PayPal Dumped Cloud Company After It Refused To Monitor Customers’ Files

June 21, 2016, 5:58 PM UTC
Photograph by Getty Images

A German Dropbox rival claims PayPal (PYPL) dropped it as a customer because it refused the payment company’s demands to spy on its users’ data.

Seafile GmbH informed its customers on Saturday that they would no longer be able to pay for the service using PayPal—the only payment method that the company had in place.

“We’re looking into alternative payment services, but currently we’re running a cloud service and not getting paid,” CEO Silja Jackson told Fortune.

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Seafile was founded in 2009 by students at Tsinghua University in Beijing, and has in the last couple years gained enough traction in Germany to form a subsidiary there.

The company claims a total of 250,000 users, many in universities. It offers an open-source file-synchronization system that organizations can install on their own servers—for a fee, if they want enterprise features—and last October the firm decided to also start offering a paid version that’s hosted on Seafile’s German servers, for individuals and small businesses.

According to Jackson, PayPal contacted Seafile in early June with a questionnaire about its service, and by posting a notice on Seafile’s PayPal account to say it was violating an unspecified part of PayPal’s terms of use.

Jackson said her team got the feeling that PayPal classified Seafile as a service for illegal file-sharing. She said the company explained to PayPal that it did not offer free accounts and that customers needed to disclose their address when signing up.

According to Seafile, PayPal then demanded that Seafile monitor its customers’ data traffic and files for illegal content, and send the payment firm detailed statistics about the types of files synchronized over the service.

“In our opinion and our lawyers’ opinion, that would violate privacy laws,” said Jackson. “We also think that giving PayPal [statistical] information would violate our customers’ privacy rights.”

According to a German lawyer interviewed by local tech publication, Seafile made the right legal call here, according to privacy legislation in Germany and the wider EU.

Jackson said a PayPal sales representative told her over the phone that there must be some mistake with the demands, but the next day, on June 14, PayPal told Seafile it could only resolve the issue by no longer offering PayPal as a payment option. Essentially, it dropped Seafile as a customer.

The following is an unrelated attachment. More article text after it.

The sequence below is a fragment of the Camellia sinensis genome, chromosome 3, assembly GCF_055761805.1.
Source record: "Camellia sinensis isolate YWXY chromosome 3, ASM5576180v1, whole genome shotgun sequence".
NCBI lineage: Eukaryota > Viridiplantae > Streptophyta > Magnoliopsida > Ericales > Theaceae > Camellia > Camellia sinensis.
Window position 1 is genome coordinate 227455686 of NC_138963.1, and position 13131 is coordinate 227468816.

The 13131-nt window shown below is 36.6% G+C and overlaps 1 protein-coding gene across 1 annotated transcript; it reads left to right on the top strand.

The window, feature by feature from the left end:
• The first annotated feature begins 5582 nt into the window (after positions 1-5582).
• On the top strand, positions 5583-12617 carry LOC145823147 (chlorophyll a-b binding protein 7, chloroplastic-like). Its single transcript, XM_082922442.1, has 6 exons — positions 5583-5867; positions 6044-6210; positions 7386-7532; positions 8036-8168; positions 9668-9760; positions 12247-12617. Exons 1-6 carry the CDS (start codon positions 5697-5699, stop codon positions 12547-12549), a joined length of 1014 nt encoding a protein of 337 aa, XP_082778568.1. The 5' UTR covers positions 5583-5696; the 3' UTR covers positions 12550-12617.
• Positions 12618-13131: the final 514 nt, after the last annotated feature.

For more on PayPal, watch our video.

What does this mean for Seafile? “For now, it means we shut down new registrations on Saturday to comply,” said Jackson. “But we decided this morning to offer the service for free until we find a solution…When we have a different payment solution, those who want can start paying us, and the rest can terminate their accounts.”

PayPal told Fortune that it did not comment on specific merchant accounts, “to respect the privacy of our customers and for confidentiality reasons.” However, the company said it takes its legal obligations seriously.

“To meet our compliance obligations, we periodically review the operations of our file sharing merchants,” PayPal said. “This process includes determining how these companies are addressing laws around content distribution and how they comply with our partners’ rules. Merchants who do not meet the requirements of our review may no longer be allowed to use PayPal’s services.”

UPDATE: PayPal then sent a follow-up statement noting that its “policies regarding file sharing services don’t focus on encryption alone.”

“In our role as a global payments provider we must look at the full details of a service’s operations and compliance, including how the company addresses the laws and regulations related to the sharing or dissemination of illegal content as well as the policies of PayPal’s processing banks and card networks,” it said. “We review these matters on a case-by-case basis.”